My Untold Story, Till Today    

My name is Jackie Baum.  I joined the U.S. Army in July of 1988 and served in the Nuclear, Biological and Chemical Weapons Division.  After AIT, I was assigned to a chemical decontamination unit in Texas.  From the moment I arrived at that unit, the E-8 who ran our unit as a full-time reservist, began making inappropriate remarks to me.  My only method of dealing with his comments was to pretend that I didn’t hear him.  Deflect and avoid.  There was no one to report him to because reserve units are typically empty all month.  Long story short, he tried to put his arm around me one day, and me employing the “avoid” tactic, slipped and broke my wrist and thumb.  Naturally, he came up with the story that we were going to tell the ER doctors.  I agree to lie so long as he never put his grubby old man hands on me ever again.  That’s my “line of duty” injury.  It really is classified that way.


Several months later, while traveling back to our unit from a two-week FTX, I suffered a much worse fate.  I’ve never shared the details of that night with anyone; a doctor, a family member, or a friend, and I never will.  I commend rape victims who can do that.  I prefer not to share that visual with anyone.  It is however, necessary to tell you how it happened, the beliefs that I developed about myself, the military, and what my life became afterwards.


My unit, along with several others, stopped for a night at a reserve unit in Bryan College Station, Texas.  My buddy and I had finished a 2:30 a.m. fire guard duty and went back to the barracks where the other women were sleeping.  The door had been locked from the inside, so we decided not to wake the others up since we were all heading out 5:00 a.m.  We decided to lie down on the floor in the hallway outside of the door.  I was uncomfortable, the fluorescent lights were so bright, and my buddy snored unbelievably loud, so I got up and wandered down the hall.  At the end of another hallway, all the overhead lights were off and there was a table at the end of the hall.  I got up on the table and fell asleep.


When opened my eyes again, there was a strange man on top of me.  I couldn’t scream because his hand was covering my mouth and nose.  I couldn’t breath and I couldn’t put up much of fight with an arm that had atrophied in a cast for 10 weeks.  I tried but it was useless, and I clearly remember telling myself to stop struggling and let it be over.  As he was leaving he said that if I told anyone, I would find out what the words “training accident” meant.  I waited about 30 minutes just to be sure he was gone and then I woke up the captain.  When they asked me who it was I told them I didn’t know and that I had never seen the guy before.  He wasn’t one of my guys.  They woke up about 75 men and I pointed to him.  They huddled and looked back at me and asked me several times if I was absolutely sure.  I would come to find out that he was the lieutenant’s “boy.”  Later that day when we finally returned to our unit in Houston, I had to file a report.  I had to file that report with the same grubby old man who I broke my arm with.  Once again, he told me how I was going to write my statement.  Several of the men in my unit gave statements saying that this guy had been saying all kinds of things about me in the weeks leading up to that night which disprove the current President’s claim that “locker room” talk is harmless.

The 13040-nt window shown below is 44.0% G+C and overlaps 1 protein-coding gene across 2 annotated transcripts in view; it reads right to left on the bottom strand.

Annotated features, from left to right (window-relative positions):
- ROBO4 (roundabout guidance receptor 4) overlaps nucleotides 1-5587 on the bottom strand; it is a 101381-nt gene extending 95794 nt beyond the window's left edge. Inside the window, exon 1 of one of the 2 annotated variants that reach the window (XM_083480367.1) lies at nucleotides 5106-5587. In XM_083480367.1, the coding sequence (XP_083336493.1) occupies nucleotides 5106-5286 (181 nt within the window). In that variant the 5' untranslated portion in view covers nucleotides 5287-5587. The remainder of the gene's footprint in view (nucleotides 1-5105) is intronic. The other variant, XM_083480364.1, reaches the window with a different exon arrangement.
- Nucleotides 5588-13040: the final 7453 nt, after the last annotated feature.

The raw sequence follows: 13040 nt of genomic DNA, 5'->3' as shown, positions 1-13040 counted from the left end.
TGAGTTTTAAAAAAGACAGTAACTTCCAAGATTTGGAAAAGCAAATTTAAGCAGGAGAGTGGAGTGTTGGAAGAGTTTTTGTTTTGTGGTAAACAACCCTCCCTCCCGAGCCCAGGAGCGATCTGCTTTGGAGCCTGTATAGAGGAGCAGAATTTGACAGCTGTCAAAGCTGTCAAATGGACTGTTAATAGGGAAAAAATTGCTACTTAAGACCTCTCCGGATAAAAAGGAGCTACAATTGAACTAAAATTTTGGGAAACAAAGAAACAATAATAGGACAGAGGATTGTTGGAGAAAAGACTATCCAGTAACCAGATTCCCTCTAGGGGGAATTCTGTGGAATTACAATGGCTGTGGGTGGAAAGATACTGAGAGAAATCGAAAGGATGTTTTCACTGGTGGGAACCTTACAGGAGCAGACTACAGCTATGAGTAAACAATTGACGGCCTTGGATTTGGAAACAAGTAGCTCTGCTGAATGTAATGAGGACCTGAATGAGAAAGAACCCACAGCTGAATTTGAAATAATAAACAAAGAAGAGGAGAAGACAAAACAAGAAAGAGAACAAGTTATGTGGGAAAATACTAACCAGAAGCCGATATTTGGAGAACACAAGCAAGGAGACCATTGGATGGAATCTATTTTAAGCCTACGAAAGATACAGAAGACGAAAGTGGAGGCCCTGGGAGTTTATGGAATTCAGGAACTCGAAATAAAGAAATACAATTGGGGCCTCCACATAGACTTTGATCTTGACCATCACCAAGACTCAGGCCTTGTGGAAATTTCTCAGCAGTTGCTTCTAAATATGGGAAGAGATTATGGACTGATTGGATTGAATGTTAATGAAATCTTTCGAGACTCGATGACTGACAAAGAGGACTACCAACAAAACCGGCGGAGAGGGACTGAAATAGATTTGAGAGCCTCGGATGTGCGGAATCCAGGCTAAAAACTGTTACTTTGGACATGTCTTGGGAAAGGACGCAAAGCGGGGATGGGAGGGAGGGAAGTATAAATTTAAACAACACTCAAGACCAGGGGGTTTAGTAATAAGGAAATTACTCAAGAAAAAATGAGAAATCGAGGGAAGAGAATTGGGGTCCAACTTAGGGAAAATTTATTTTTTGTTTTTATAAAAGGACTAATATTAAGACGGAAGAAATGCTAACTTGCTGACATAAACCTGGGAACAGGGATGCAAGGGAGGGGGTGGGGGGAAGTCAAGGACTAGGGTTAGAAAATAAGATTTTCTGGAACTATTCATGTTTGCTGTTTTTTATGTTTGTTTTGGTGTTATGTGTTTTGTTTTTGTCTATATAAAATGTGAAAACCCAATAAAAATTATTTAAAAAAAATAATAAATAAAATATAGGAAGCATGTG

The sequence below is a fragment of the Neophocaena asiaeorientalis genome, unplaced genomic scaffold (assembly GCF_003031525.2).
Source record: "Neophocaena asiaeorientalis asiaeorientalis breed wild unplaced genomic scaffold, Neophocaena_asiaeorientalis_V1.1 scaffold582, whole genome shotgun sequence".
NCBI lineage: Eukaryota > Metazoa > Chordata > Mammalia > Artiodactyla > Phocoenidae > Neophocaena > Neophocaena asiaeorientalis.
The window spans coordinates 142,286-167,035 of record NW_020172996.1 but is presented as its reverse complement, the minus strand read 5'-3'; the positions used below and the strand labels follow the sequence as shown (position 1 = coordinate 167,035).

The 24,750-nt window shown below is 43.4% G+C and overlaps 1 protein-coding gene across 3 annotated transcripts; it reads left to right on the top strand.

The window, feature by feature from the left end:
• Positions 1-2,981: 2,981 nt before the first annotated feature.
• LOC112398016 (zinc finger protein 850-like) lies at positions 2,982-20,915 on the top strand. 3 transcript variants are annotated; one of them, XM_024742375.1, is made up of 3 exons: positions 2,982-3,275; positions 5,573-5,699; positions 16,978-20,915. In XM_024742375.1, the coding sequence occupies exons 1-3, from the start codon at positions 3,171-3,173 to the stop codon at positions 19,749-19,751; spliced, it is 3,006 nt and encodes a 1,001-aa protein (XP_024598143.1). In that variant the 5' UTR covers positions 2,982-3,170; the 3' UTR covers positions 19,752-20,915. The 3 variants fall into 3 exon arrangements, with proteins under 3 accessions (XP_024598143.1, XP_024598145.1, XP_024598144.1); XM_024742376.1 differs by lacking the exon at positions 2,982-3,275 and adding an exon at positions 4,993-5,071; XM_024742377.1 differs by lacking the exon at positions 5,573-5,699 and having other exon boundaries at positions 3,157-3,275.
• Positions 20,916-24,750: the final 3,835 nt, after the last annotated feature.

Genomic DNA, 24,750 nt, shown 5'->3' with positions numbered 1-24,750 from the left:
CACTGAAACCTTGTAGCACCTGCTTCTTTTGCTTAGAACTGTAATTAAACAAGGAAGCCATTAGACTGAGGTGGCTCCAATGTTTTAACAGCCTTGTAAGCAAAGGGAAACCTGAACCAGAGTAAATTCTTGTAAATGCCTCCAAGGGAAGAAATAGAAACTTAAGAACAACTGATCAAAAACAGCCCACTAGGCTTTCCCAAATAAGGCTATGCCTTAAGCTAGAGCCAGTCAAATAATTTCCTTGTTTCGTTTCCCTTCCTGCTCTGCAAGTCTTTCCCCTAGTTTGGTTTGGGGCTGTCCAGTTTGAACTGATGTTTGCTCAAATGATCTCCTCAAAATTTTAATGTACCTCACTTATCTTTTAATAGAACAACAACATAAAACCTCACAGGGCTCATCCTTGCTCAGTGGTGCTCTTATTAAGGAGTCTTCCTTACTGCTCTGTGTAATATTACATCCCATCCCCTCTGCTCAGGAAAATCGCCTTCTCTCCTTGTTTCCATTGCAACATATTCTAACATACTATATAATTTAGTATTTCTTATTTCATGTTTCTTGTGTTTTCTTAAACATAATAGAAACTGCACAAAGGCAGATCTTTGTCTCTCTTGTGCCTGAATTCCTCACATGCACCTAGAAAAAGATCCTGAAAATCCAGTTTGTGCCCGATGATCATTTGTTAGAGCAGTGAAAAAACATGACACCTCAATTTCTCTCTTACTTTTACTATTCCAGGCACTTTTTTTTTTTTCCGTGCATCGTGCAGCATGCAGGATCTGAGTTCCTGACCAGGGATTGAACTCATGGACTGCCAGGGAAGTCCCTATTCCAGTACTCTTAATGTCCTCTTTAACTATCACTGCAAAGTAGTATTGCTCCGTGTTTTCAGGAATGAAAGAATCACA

In the end, he was transferred to a unit in another state.  I was told that it was my word against his and that he was a good soldier with an impeccable service record, a young wife, and new born baby.  They had the audacity to say, “Thank you for your inquiry.”  My love of the military and my enthusiasm were very short lived.  How I ended up with an honorable discharge I’ll never know because my existence was rather ghost like.  Each year for 4 years after I broke my wrist I had to have another surgery so medically I couldn’t participate.  I was on a medical hold during the Gulf War.  My unit deployed to Kuwait in September of 1990 and returned in April of 1991.  The most unfortunate part for me was that I had developed an addiction to opiates in my early 20’s which would plague my life for the next three decades.